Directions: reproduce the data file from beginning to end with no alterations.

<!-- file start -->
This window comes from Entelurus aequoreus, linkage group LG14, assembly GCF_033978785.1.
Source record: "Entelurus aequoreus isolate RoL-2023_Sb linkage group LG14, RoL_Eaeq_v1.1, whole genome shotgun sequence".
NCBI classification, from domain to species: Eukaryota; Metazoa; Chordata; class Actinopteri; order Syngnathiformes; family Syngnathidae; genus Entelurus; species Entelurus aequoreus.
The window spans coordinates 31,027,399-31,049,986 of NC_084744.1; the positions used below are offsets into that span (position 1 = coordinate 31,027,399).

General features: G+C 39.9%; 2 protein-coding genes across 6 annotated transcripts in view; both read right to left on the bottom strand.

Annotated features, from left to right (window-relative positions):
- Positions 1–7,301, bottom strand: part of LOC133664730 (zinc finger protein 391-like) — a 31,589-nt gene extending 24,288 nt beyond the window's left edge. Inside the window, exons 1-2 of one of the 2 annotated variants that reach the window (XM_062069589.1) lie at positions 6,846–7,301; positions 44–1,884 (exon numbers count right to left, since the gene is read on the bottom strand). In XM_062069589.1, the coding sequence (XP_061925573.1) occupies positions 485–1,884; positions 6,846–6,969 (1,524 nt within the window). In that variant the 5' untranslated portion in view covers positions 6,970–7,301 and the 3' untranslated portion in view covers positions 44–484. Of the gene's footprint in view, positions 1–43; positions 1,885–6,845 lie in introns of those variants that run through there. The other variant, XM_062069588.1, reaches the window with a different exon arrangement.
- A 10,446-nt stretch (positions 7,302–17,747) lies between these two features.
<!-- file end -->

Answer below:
This window comes from Entelurus aequoreus, linkage group LG14, assembly GCF_033978785.1.
Source record: "Entelurus aequoreus isolate RoL-2023_Sb linkage group LG14, RoL_Eaeq_v1.1, whole genome shotgun sequence".
NCBI classification, from domain to species: Eukaryota; Metazoa; Chordata; class Actinopteri; order Syngnathiformes; family Syngnathidae; genus Entelurus; species Entelurus aequoreus.
The window spans coordinates 31,027,399-31,049,986 of NC_084744.1; the positions used below are offsets into that span (position 1 = coordinate 31,027,399).

General features: G+C 39.9%; 2 protein-coding genes across 6 annotated transcripts in view; both read right to left on the bottom strand.

Annotated features, from left to right (window-relative positions):
- Positions 1–7,301, bottom strand: part of LOC133664730 (zinc finger protein 391-like) — a 31,589-nt gene extending 24,288 nt beyond the window's left edge. Inside the window, exons 1-2 of one of the 2 annotated variants that reach the window (XM_062069589.1) lie at positions 6,846–7,301; positions 44–1,884 (exon numbers count right to left, since the gene is read on the bottom strand). In XM_062069589.1, the coding sequence (XP_061925573.1) occupies positions 485–1,884; positions 6,846–6,969 (1,524 nt within the window). In that variant the 5' untranslated portion in view covers positions 6,970–7,301 and the 3' untranslated portion in view covers positions 44–484. Of the gene's footprint in view, positions 1–43; positions 1,885–6,845 lie in introns of those variants that run through there. The other variant, XM_062069588.1, reaches the window with a different exon arrangement.
- A 10,446-nt stretch (positions 7,302–17,747) lies between these two features.